Keep Improving, Common Movement Retouching In Advanced Watchmaking
Since the advent of mechanical watchmaking, talented watchmakers have transformed exquisite timepieces from ideas into reality with their dexterous hands. In addition to the intricate time mechanism, the manufacturer’s relentless pursuit of perfection is the hallmark of Haute Horlogerie. According to the concept of fine watchmaking, watchmakers use different techniques to retouch the movement.
The term ‘Finish’ covers a series of technical treatments of timepiece parts from production to the finished product. In the end, all processing marks were erased, and various parts were carefully polished and decorated by hand. The raw material becomes a work of art, which is called watchmaking alchemy.
A. Lange & Söhne Datograph Up / Down watch is equipped with a sophisticated movement L951.6. As always, the movement can be clearly identified by unique details. Its technical features and retouching include gold sleeves and blue steel screws.
In some cases, retouching may be useful. In addition to aesthetic considerations, the coating prevents corrosion. Geneva pattern can capture dust and protect the movement mechanism. Heating steel screws not only makes them dark blue, but also makes them harder in texture. In any case, retouching symbolizes the meticulous attention to small details when making the movement, which is also a strong guarantee for achieving perfect technicality.
Superb movement created by Finnish independent watchmaker Kari Voutilainen. At first glance, this movement is unpretentious, but in all aspects it reflects extraordinary craftsmanship. The flawless luster of a single balance wheel plywood requires hours of patient polishing.
Although modern CNC machine tools have also been used to produce and ‘roughly finish’ timepiece parts, carefully crafted movements are another matter, the latter can be considered real works of art. On the one hand, it is a programmed, high-volume industrial retouching; on the other hand, it has been passed down from generation to generation, and the skilled craftsmen add charm to the parts little by little, stroke by stroke. The two are different. Some operations, such as the handling of specific angles (inner or sharp corners), can only be done manually. Finally, hand retouching makes each piece unique, and ‘imperfect’ instead becomes the most authentic gift. You know, even trained watchmakers can’t make two identical works.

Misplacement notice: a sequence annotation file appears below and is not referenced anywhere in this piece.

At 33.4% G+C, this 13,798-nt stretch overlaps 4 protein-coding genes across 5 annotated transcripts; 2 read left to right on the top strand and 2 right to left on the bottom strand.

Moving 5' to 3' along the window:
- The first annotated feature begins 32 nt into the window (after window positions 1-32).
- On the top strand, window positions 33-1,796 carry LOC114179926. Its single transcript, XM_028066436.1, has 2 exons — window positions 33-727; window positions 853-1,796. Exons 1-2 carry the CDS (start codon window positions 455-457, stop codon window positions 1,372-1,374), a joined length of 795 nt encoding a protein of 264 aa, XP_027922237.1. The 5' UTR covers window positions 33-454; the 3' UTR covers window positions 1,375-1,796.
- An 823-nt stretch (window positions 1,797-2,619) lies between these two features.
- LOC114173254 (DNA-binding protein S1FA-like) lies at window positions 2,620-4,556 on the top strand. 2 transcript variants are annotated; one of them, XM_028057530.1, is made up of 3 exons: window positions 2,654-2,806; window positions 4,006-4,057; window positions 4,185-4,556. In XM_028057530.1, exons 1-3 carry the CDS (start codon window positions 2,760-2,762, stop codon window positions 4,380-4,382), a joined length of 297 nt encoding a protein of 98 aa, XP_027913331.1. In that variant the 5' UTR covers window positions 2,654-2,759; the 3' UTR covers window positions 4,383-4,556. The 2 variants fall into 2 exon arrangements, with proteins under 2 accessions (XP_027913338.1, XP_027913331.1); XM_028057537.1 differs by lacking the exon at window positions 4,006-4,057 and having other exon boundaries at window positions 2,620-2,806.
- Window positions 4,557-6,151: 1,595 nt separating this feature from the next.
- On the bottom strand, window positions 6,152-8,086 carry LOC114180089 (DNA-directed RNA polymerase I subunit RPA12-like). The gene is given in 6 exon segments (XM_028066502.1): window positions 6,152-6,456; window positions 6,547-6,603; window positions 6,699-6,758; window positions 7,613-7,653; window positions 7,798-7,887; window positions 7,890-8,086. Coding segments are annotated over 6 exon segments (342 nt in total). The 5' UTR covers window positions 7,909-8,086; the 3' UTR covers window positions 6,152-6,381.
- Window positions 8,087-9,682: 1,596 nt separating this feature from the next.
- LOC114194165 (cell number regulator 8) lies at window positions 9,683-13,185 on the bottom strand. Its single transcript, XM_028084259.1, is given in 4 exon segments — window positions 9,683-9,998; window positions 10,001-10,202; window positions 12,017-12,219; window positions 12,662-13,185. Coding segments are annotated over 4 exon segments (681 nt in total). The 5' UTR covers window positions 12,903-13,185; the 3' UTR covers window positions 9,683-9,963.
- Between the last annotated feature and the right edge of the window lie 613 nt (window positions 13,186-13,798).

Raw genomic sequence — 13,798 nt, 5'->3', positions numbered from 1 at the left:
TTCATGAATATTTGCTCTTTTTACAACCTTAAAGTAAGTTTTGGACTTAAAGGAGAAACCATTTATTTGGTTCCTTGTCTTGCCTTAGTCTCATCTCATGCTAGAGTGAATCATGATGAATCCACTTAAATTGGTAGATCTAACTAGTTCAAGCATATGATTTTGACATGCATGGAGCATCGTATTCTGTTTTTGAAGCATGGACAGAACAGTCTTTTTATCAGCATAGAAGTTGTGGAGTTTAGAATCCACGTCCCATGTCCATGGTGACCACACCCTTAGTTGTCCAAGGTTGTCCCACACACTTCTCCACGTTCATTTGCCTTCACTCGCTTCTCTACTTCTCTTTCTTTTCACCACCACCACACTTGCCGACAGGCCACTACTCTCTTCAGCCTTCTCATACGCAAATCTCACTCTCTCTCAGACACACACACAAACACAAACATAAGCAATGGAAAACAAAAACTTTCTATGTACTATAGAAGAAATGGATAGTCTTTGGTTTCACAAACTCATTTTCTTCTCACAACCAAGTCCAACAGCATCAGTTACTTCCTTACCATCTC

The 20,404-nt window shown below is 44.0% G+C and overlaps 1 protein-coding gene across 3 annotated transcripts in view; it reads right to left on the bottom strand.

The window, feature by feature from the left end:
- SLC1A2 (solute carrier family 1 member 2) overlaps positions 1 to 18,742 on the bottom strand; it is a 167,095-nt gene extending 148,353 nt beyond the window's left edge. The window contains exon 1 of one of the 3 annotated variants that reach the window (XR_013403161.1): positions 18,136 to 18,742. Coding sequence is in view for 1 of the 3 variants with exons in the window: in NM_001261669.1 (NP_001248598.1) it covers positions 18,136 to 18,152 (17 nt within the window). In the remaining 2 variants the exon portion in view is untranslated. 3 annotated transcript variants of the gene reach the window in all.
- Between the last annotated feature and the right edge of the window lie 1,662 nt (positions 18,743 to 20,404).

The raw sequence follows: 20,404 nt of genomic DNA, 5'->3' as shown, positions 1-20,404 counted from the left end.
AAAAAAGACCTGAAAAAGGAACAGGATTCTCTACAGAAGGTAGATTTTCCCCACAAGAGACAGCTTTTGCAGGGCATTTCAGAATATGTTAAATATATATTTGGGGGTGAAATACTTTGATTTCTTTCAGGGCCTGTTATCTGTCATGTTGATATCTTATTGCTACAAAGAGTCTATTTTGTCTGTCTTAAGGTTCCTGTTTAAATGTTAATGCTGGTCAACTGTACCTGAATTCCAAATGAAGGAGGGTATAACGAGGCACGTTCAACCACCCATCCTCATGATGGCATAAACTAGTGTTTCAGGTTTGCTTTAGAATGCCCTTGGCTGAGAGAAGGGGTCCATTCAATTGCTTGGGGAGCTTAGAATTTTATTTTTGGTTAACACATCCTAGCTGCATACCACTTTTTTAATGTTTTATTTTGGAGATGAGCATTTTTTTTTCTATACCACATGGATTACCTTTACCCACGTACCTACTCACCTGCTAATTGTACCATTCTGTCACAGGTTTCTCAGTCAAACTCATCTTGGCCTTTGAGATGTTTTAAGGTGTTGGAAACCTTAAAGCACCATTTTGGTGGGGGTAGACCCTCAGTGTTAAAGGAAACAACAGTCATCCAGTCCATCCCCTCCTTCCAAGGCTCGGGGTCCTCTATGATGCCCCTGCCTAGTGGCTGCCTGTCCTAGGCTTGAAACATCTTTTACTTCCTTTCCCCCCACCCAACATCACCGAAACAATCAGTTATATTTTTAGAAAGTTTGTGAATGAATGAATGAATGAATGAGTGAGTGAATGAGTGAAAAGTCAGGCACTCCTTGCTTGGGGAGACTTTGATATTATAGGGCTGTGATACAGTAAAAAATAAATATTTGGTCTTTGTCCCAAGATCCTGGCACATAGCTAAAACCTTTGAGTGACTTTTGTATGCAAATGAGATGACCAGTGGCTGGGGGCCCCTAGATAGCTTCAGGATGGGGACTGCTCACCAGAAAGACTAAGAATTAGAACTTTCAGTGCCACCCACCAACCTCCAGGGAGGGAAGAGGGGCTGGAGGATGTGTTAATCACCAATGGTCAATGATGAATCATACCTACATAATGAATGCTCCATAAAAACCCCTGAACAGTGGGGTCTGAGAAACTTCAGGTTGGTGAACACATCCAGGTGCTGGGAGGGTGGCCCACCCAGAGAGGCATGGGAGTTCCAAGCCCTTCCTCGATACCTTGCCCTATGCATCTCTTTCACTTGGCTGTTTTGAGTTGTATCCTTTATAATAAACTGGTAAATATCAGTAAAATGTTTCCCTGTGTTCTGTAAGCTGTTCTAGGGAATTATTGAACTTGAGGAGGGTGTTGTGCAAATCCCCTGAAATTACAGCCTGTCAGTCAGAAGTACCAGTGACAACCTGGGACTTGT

Chamfering (Anglage / Bevelling / Chamfering)
Chamfer of Audemars Piguet movement bridge.
Chamfering involves treating the edges of the part to the same angle (usually 45 °) and width, and is generally used for bridge and floor finishing. Carefully polished edges accentuate the shape of the part. The chamfer must be neat and smooth. This is one of the finest retouching techniques.
Use grinding tools to chamfer the movement bridge.
Nowadays, machines can shape sharp-cut chamfers, which not only makes industrialized large-scale retouching possible, but also makes the second stage of work in high-end manufacturing easy. Watchmakers can manually control the machine tool, guide parts and tools, and further Optimize chamfers.
The file is used to manually chamfer the Vacheron Constantin skeleton movement, and the finishing of complex shaped parts can only be done by hand.
Manual chamfering with traditional tools such as files, dowels, and abrasive slurries is unmatched by modern machining and is still essential in the internal processing of parts. Different abrasive pulps have different degrees of fineness and can be used continuously to obtain a flawless gloss. This project requires dexterous hands and superb skills. There is a type of angle that can only be done by hand, that is, rounded corners. It is regarded by the industry as the holy grail of fine watch finishing, and Romain Gauthier and Philippe Dufour are exemplary models. The rounded surface is not flat, but convex, and only a very small number of highly trained watchmakers can achieve this level of detail.
Black / Mirror Polish
Black polishing, also known as mirror polishing, is a very time-consuming retouching process and a major feature in fine watchmaking. This process is used to obtain a perfectly smooth surface of a steel part, making its surface glow like a mirror, and staring at black from a specific angle. Black / mirror polishing requires a completely flat surface, no irregularities (the edges of the part must also be completely flat), and the reflection of light must be in the same direction. Depending on the light, the reflection can appear black (when the light is perpendicular to the part), metallic gray, or white. Black / mirror polishing can reduce the risk of oxidation, but of course it is mainly used as a decoration.
Movement parts before and after black polishing (left); gentle polishing of movement parts for mirror polishing (right).